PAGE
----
The question in the headline above must be asked because a recent study concludes that informed parents exercising choice are a cause of segregation. If that’s the case, then education journalism may be a culprit. After all, education journalists report on student test scores, graduation and college enrollment rates, school quality and other factors driving parent choice, including demographics. Should we censor education journalists? Shun them?
We all know that segregation perpetuates inequity in education, which is why the Supreme Court declared it illegal in 1954. But, of course, segregation didn’t go away as the media has extensively reported.
In whole regions of the country, White parents stopped enrolling their kids in schools with Black kids. Many switched to private schools. Millions of others moved to the suburbs. Local school boards and administrators drew attendance zones based on segregated housing patterns. And some White communities seceded from diverse school districts.
After a dramatic national experiment in busing back in the 1970s, most school districts abandoned meaningful efforts to integrate schools and the courts abandoned oversight. A few intrepid leaders have continued to implement strategies for integration, as the Century Foundation reports, but for the most part, their efforts are limited.
Today, schools are just as segregated as they were in the 1960s and the reason is simple: racism. The inarguable fact is that most White people don’t want to live next door to people of color and don’t want their kids in school together. Even self-identified progressives won’t walk the walk when it comes to integration. Examples are everywhere.
Recently, a number of education journalists have revived debate on the topic of integration, most notably New York Times reporter Nikole Hannah-Jones, who insists it is the surest strategy for improving public schools. Anti-choice academics have answered the call with specious studies blaming charter schools for perpetuating segregation.
The charter argument is absurd. Many charter schools exist to explicitly serve communities that are already racially isolated. Accusing charters of increasing segregation is like accusing police of increasing crime because they disproportionately patrol in high-crime neighborhoods. They generally go where the need is greatest—or at least they should.
More recently, the study cited above blames school ratings published by non-profit Great Schools. It implies that publishing information about school quality empowers more affluent, more informed parents to choose better schools. As a result, children of less affluent, less informed parents, including many of color, end up isolated in worse schools.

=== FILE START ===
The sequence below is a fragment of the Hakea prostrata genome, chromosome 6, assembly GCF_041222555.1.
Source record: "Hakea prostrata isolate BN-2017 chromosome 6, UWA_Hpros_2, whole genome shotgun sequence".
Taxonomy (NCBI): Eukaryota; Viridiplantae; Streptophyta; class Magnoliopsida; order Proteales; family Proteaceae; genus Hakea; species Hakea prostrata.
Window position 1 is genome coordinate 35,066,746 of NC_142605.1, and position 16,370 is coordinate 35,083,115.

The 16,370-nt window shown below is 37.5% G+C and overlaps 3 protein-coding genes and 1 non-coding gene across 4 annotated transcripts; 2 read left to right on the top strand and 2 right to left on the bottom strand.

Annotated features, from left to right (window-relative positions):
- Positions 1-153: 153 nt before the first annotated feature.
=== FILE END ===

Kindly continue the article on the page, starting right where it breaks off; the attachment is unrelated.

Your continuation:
This argument is equally absurd. The logical follow-up is to stop measuring and publicizing information about student outcomes. According to this fairytale, ignorance about school quality will somehow yield integration bliss.
Great Schools ratings are based on published information. They just do the work of pulling it all together and making it available for anyone who wants to use it. If people use the information to segregate, that’s on them.
But the idea that segregation might decline if the information wasn’t available defies history. Parents got information about school quality long before the internet, before mandated testing and before Great Schools. And many used the information to segregate.
Today, thanks to America’s system of educational transparency, it is no longer possible to deny gaps in achievement, in funding and other outcomes, like rates of graduation, college enrollment and completion. If America has made any progress in advancing equity, it is precisely because of transparency and the credit goes to the journalism sector and non-profits like Great Schools that are spreading the truth.
To the extent that integration helps erase inequities, we should all embrace it. But advocates for integration need to stay focused on the racism standing in their way instead of finding fault with organizations trying to work around our inequities to provide all children with a better education.
Publishing information about school quality keeps us honest, forces tough conversations and holds us all accountable. That applies equally to ratings websites like Great Schools as it does to education journalists … even when some of them are barking up the wrong tree.